Textile‐based electronics are emerging as the next generation of wearable devices, which have the potential to transform consumer electronics. Producing comfortable, functional fabrics is no easy task, but researchers at Drexel University believe they have a solution.
Led by Professor Yury Gogotsi, the team’s focus was to improve the fabrics being used in smart textiles. They therefore set out to create highly conductive yarns that could be manufactured using industrial‐scale processing and be washed like everyday yarns. The team has shown that impressive new functionalities can be knit into fabrics without limiting their wearability, such as fit and feel. To do this, a highly conductive, durable yarn by coating standard cellulose-based yarns was created using a conductive two-dimensional material called MXene.
According to the Drexel researchers, one of the biggest challenges was to find innovative functional yarns at scale that are robust enough to withstand washing. Just as important was developing an industrial “knitting machine” (which was only explored in simulations in previous reports) to incorporate excellent electrical performance capabilities into the new fabrics without damaging them.
This combination of melding functionality with durability separates the current study from a majority of the research being carried out in functional fabric field today. Most attempts to turn textiles into wearable technology have used stiff, metallic fibers, while others used silver nanoparticles or graphene as conductive materials, which, according to the researchers, have come up short on performance and raise some environmental concerns.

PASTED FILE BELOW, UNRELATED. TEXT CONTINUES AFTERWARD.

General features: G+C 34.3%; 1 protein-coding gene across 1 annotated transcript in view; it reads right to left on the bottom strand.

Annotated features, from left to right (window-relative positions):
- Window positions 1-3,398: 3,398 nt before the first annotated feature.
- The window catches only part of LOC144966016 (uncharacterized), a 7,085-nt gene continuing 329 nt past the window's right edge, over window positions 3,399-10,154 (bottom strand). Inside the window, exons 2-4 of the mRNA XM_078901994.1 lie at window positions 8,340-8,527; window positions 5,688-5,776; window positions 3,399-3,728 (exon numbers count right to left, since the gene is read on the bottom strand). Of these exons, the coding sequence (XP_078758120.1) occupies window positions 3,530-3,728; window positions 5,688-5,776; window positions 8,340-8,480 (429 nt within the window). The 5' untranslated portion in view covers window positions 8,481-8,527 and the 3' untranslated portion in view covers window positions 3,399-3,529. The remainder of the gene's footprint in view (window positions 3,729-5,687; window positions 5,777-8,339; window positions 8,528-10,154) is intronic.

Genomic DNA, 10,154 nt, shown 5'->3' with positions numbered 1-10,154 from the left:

“New manufacturing techniques are now able to take advantage of novel two-dimensional conductive nanomaterials that we discovered and developed over the last decade,” said Gogotsi. “At Drexel, we are fortunate enough to have leading-edge research in both functional fabrics and textile development, as well as materials science—this collaboration has enabled the development of the highest-performing conductive yarns to date and textiles that are imbuing the energy storage capabilities of new materials into truly wearable technology.”
Using Ti3C2 as an active material in the MXene coating, the team implemented a simple, two‐step dipping and drying procedure to convert conventional cellulose‐based yarns such as cotton, bamboo, and linen into yarn electrodes. Notably, these MXene‐coated yarns demonstrated an increased electrical conductivity and performance compared to carbon-based materials.
Gogotsi suggests that the special advantage of using MXene-coated conductive yarns to produce these special textiles is that all of the functionality can be seamlessly integrated into the textiles. Instead of having to add an external battery to power the wearable device, the battery could instead be fabricated using the yarn itself. Its potential as flexible and wearable pressure sensors was also shown and, in their report, the researchers go on to say that these yarns show promise in other applications such as energy harvesting, other types of sensors (e.g., strain, moisture, and temperature), antennas, heaters, and electromagnetic interference shielding.
The applications are “seamingly” endless. “You can think about making car seats with it so the car knows the size and weight of the passenger to optimize safety settings; textile pressure sensors could be in sports apparel to monitor performance,” added Gorgotsi.